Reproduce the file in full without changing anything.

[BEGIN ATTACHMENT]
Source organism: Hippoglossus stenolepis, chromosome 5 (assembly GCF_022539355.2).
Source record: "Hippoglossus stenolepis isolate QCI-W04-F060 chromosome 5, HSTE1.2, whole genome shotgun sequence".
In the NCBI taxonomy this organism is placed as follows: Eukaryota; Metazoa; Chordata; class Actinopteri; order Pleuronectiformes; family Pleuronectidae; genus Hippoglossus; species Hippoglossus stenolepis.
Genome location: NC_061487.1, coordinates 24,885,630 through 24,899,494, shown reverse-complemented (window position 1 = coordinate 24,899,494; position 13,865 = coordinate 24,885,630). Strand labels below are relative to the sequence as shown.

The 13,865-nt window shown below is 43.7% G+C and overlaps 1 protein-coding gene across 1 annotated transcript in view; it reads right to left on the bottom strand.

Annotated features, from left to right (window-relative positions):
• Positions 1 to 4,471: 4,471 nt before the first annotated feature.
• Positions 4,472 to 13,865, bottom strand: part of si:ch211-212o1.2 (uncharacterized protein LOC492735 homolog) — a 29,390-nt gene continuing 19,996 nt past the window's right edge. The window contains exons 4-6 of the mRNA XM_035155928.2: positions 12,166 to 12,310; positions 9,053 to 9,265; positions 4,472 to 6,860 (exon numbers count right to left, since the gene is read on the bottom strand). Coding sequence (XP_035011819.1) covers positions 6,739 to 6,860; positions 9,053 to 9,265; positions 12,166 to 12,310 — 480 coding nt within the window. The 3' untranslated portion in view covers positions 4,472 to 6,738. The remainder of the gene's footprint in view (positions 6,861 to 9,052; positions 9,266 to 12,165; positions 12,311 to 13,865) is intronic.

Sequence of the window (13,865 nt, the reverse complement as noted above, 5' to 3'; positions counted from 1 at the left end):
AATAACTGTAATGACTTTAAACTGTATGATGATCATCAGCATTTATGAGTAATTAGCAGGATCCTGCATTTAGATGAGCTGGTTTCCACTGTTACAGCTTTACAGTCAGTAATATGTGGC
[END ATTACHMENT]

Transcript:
Source organism: Hippoglossus stenolepis, chromosome 5 (assembly GCF_022539355.2).
Source record: "Hippoglossus stenolepis isolate QCI-W04-F060 chromosome 5, HSTE1.2, whole genome shotgun sequence".
In the NCBI taxonomy this organism is placed as follows: Eukaryota; Metazoa; Chordata; class Actinopteri; order Pleuronectiformes; family Pleuronectidae; genus Hippoglossus; species Hippoglossus stenolepis.
Genome location: NC_061487.1, coordinates 24,885,630 through 24,899,494, shown reverse-complemented (window position 1 = coordinate 24,899,494; position 13,865 = coordinate 24,885,630). Strand labels below are relative to the sequence as shown.

The 13,865-nt window shown below is 43.7% G+C and overlaps 1 protein-coding gene across 1 annotated transcript in view; it reads right to left on the bottom strand.

Annotated features, from left to right (window-relative positions):
• Positions 1 to 4,471: 4,471 nt before the first annotated feature.
• Positions 4,472 to 13,865, bottom strand: part of si:ch211-212o1.2 (uncharacterized protein LOC492735 homolog) — a 29,390-nt gene continuing 19,996 nt past the window's right edge. The window contains exons 4-6 of the mRNA XM_035155928.2: positions 12,166 to 12,310; positions 9,053 to 9,265; positions 4,472 to 6,860 (exon numbers count right to left, since the gene is read on the bottom strand). Coding sequence (XP_035011819.1) covers positions 6,739 to 6,860; positions 9,053 to 9,265; positions 12,166 to 12,310 — 480 coding nt within the window. The 3' untranslated portion in view covers positions 4,472 to 6,738. The remainder of the gene's footprint in view (positions 6,861 to 9,052; positions 9,266 to 12,165; positions 12,311 to 13,865) is intronic.

Sequence of the window (13,865 nt, the reverse complement as noted above, 5' to 3'; positions counted from 1 at the left end):
AATAACTGTAATGACTTTAAACTGTATGATGATCATCAGCATTTATGAGTAATTAGCAGGATCCTGCATTTAGATGAGCTGGTTTCCACTGTTACAGCTTTACAGTCAGTAATATGTGGC